Vigilante Groups As Credible Security Resource — Leadership Newspaper
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Vigilante Groups As Credible Security Resource

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The debate over the desirability or otherwise of the creation of state police is raging. There are suggestions that the federal government should consider partnering with vigilante groups to complement its security efforts.

The entire arms of the nation’s security apparatus, as at the moment, have their hands full as they battle with insurgency, herdsmen/farmers clashes, kidnapping and other related anti-social issues. The vigilantes played and are still playing their role in the fight against Boko Haram. This is because they understand the terrain and know the people at the local level.

From time dating back to the colonial era, vigilante groups have always been the bulwark of security duties in the rural areas. They go by various appellations depending on the geographical area concerned and their dedication to the security of the people in their area of operation recommends them. 

However, the politicisation of the hitherto effective and efficient security structure became a problem that eventually led to its ban.  Even with the ban, it continued to function low key across the nation. This changed with the emergence of a new form of terror in the name of Boko Haram. This was when the Civilian Joint Task Force (JTF) came into existence, working in conjunction with federal security forces to check the menace of insurgency in parts of the Northeastern part of Nigeria. The JTF began in 2013 as a group of local hunters who wanted to protect their communities. They ended up being quickly absorbed as a valuable security resource.

The point needs to be emphasised that the regular security forces, while doing their best in their assigned roles, are obviously overwhelmed. Some are not used to the terrain they find themselves in and to that extent become sitting ducks. The vigilante groups work round the clock to keep the areas safe with their whistles, locally made guns and trained dogs. Areas that have not been reached by government security forces are covered by these security groups.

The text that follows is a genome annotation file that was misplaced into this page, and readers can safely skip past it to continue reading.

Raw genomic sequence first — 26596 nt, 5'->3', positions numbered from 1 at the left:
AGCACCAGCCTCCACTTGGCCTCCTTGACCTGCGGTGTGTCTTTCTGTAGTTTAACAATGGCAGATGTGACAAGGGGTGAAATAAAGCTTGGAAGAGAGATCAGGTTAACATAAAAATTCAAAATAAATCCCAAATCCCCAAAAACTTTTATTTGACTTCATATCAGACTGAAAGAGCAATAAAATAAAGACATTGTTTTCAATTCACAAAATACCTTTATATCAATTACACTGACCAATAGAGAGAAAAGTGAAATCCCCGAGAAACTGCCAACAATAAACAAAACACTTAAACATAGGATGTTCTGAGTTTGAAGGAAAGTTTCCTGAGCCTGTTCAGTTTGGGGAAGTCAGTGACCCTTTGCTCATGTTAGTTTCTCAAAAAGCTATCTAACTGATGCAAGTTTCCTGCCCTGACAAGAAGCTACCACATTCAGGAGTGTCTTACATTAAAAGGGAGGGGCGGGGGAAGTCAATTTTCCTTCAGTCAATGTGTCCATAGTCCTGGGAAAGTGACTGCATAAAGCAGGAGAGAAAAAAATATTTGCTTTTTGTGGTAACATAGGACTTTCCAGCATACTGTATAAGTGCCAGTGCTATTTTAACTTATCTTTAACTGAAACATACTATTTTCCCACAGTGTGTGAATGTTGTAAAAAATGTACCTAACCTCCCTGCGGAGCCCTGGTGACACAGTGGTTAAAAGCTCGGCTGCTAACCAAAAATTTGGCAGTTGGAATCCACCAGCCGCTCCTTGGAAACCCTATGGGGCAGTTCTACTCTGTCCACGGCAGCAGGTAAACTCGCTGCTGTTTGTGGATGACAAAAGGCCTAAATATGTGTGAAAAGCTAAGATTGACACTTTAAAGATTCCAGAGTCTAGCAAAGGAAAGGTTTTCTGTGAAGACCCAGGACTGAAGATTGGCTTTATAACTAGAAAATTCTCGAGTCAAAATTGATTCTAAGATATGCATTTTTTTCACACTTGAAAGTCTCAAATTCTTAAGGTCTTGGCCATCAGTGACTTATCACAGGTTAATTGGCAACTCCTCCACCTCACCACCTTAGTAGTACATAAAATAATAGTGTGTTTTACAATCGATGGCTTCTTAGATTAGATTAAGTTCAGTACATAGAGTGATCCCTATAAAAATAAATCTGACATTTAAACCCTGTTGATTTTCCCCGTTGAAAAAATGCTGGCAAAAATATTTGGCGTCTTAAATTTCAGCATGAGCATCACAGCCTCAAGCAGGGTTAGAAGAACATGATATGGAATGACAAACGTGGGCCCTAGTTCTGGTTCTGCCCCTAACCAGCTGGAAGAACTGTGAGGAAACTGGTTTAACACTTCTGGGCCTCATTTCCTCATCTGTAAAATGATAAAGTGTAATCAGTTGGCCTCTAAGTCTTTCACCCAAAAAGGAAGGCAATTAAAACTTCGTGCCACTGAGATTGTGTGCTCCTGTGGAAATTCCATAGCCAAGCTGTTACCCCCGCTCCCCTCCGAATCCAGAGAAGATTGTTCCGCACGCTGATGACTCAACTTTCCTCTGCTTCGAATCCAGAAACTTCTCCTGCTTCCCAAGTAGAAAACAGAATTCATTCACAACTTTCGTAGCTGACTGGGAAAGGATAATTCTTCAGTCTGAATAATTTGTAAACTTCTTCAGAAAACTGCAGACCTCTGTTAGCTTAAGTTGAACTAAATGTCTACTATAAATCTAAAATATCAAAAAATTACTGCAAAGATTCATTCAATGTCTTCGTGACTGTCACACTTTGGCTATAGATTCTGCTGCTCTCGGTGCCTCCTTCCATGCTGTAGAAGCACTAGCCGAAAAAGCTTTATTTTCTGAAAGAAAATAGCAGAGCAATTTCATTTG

These vigilante groups can work with the regular security agencies under strict supervision and clearly defined operational directives. During the crisis in Zamfara, one of the local government areas was reportedly rescued by vigilante groups while they were waiting for security from government. Such cooperation can be expanded to fill the apparent security gap.

As stated earlier, even the military high command commended the assistance they received from these vigilante groups, especially in terms of intelligence gathering. In our opinion, the role of these groups can be carefully factored into the security arrangement even at the state and national levels.

In the recent past, other examples of this locally organised security groups include the Bakassi Boys, Egbesu boys and Oodu’a People’s Congress. They were given funds and equipped by the communities that set them up to maintain security.

The Hisbah came up in parts of the North after some states implemented Sharia law. In 2000, the Hisbah vigilante group was established in Zamfara and Kano State. In 2003, laws to regulate the Hisbah were passed. But official regulation did not stop and they clashed with federal Police despite enjoying their support. A ban was in place by 2006, but the group continued in some other Northern states.

There have also been various groups in the Niger Delta. There is presently a conventional type vigilante group called Vigilante Group of Nigeria. Originating from Benue State, they were registered as an NGO in 1999. Said to be well structured, the group works with the Police and the military. It has also been reported that, just like the Civilian JTF, they have contributed in fighting Boko Haram terrorists.

It is the position of this newspaper that as Nigeria is already making use of the vigilante groups, it should work towards integrating them at the national level in these times of random attacks by criminals masquerading as herders. Vigilante groups should at this time complement security forces.

They know the people, they understand them and are better familiar with the terrain. Working with federal security forces, their chances of success are high. In other to bring this about, it is our view that the Police should review the decision to disarm vigilante groups because that policy is working against the citizens contributing to their own safety. There should be more of these partnerships between regular forces and local vigilante groups. They are playing a commendable role in securing the grassroots and deserve to be encouraged.



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